Brinksmanship: In Zanesville by Jo Ann Beard
The telephone is on my side of the room, sitting on the dresser with its cord in a neat coil.
Muffled sound in the background, of cars, or of people talking.
Suddenly, I know it's him, Hector, standing at the pay phone next to--where? Maybe the Dairy Mart, while Galen is inside shoplifting. My heart starts pounding, with the strangeness of it all; nobody has every prank phone-called me before, and I don't know what to do.
I set the phone back in its cradle.
In the dresser mirror my face looks the same, but I feel something happening around me,some change as palpable as weather. Stuck in the mirror are mementos from my childhood--red and yellow ribbons from various underachievments, a brown corsage from grade school graduation...
It's a stark feeling. Like getting to the last page of a book and seeing "The End."
In Jo Ann Beard's best-selling In Zanesville: A Novel (Little, Brown, 2011) nothing and yet everything happens.
The first-person narrator (who goes essentially unnamed) and her long-time best friend Felicia, called Flea, finish off the summer between eighth grade and high school being the world's worst babysitters for the world's worst family with their house on fire, and slip into small-town summer limbo until John Deere High School opens.
Both of them are middling, Midwest girls, no sure thing for the popular crowd, not noticeable enough for the loser crowd, clinging to each other and their three friends from elementary school as they drop into the abyss that is adolescence. Our narrator thinks of herself as the sidekick to Flea, who is more daring and less conventional. Her own family is a perpetual tragi-comedy, with a father who spends half his time half-drunk, yelling "I'll say this about that!" meaninglessly at her on-the-edge mom who chain smokes her way through countless cupcakes, mending, meatloaves, sarcastic asides, and shouting matches in the kitchen.
But out of all this miserable miasma, in a chance encounter in the girls' bathroom, our girl catches the attention of Patti the cheerleader, who inexplicably invites her to a sleepover. She inveigles an invitation for Flea, whom Patti grudgingly deems "kind of cute," and the two warily set forth to Patti's grandmother's palatial house, depending of each other to keep them from looking as out of place as they know they are among the otherwise all-cheerleader guests.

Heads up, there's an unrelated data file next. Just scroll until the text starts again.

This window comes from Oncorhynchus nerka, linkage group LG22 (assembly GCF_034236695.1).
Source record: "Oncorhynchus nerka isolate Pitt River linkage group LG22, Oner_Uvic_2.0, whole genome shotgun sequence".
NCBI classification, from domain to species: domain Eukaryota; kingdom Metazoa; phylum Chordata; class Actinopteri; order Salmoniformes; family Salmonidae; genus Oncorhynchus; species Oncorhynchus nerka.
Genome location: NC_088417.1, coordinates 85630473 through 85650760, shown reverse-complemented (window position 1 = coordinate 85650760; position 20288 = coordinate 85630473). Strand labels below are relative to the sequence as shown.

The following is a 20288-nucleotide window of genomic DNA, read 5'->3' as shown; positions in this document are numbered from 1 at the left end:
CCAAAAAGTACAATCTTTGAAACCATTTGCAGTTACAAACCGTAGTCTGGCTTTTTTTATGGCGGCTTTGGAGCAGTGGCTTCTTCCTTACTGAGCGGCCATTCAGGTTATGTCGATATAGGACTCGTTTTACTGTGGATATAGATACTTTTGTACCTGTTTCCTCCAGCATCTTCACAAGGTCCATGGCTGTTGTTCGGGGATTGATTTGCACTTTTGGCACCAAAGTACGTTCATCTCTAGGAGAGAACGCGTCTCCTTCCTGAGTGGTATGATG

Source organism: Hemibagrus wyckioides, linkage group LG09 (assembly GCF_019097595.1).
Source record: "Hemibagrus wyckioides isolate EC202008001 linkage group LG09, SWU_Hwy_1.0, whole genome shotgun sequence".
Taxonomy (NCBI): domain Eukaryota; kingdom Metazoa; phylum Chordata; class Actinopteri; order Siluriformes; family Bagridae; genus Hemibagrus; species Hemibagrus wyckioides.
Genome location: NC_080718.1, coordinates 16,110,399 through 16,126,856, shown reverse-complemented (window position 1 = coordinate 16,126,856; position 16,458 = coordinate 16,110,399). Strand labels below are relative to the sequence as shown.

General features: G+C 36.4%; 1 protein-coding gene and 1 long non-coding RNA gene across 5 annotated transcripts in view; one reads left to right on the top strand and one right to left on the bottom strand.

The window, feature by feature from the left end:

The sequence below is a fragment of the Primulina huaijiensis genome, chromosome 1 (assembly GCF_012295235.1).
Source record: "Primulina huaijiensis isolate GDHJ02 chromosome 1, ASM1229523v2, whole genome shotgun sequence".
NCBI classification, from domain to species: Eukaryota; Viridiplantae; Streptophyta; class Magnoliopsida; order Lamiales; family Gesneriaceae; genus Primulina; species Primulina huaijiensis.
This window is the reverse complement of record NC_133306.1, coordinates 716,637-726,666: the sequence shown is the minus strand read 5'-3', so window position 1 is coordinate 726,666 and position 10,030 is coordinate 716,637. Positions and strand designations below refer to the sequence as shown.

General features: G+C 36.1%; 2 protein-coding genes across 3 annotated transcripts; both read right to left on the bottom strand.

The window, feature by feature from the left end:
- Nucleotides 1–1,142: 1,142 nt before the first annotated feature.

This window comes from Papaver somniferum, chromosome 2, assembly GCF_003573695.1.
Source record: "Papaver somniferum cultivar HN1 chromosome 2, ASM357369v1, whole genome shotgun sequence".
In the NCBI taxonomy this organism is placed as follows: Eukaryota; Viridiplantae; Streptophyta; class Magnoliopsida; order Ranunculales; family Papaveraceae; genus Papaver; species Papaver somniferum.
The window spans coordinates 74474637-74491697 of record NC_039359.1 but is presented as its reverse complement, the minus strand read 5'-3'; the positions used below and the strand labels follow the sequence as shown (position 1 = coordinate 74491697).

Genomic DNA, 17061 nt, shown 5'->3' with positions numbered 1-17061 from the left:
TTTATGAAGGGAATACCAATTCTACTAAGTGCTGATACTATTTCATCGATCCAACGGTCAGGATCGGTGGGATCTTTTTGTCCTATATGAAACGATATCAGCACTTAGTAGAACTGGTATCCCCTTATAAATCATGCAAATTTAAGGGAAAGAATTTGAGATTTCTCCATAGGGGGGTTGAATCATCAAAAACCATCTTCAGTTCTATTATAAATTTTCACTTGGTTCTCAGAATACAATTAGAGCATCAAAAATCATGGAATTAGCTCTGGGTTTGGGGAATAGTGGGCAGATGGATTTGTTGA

And then comes the watershed moment. Patti herds everyone into a pre-arranged sneak-out to meet boys in the park--a bunch of boys whom our girl knows only by reputation. There are thirteen girls, but only twelve boys, and when Flea pairs off with one of the twelve, she is left alone, mortified, in the dark. Flea's betrayal is almost more painful than being the only one rejected, and she knows nothing will ever be quite the same between them.
And yet, life goes on. Just being on the fringes of the popular note-passing, flirting-with-guys crowd gets her noticed by some boys, and despite all that happens, she realizes that some significant rite de passage has occurred and she has moved on into a new life. School is still the same; her family hasn't changed; but something, a different set of possibilities, is out there, ahead of her.
Beard is a master at using the minutiae of daily life to to reveal character and move the plot in understated but lyrical precision. In one telling scene the narrator watches through the kitchen window a scene with the neighbor's hopeless, always angry dog which speaks volumes about her father's life--and perhaps her own.
Outside my father is putting on what be brought down from the attic--trout-fishing boots. As he flips the canvas suspenders over his shoulders and fastens them, he seems to be talking to Curly, who is listening warily from the end of his chain.
He's going to try to walk him. Forget the gun. This is suicide by dog.
Where my dad grew up nobody ever kept a dog chained.
He takes a step, and Curly attacks him at the ankles and calves. Amazingly, the boots withstand it, and after a moment, the dog retreats, hackles up. Attack and retreat. Then, at the next step, there's a lunge but no bite. Still talking, my dad slowly reaches down, unclips the heavy chain from around the tree, and winds it around his gloved hand.
It's like pulling a car, getting him out of the dirt circle. It's been twelve years since he's been beyond that two feet. My father drags him along, inch by inch.
Then Curly is out ahead, hauling a tall man in hip waders through a shrub and down a terrace. The man has a look on his face I've never seen before. He looks happy, leaning backward as the dog strains forward, into the world.
Jo Ann Beard's portrayal of adolescence in the 1970s is right on target, well rooted in the time, yet universal, with its beginning coming-of-age narrative, at times painfully poignant, at others deep-down funny, but always frank and real. One not to miss.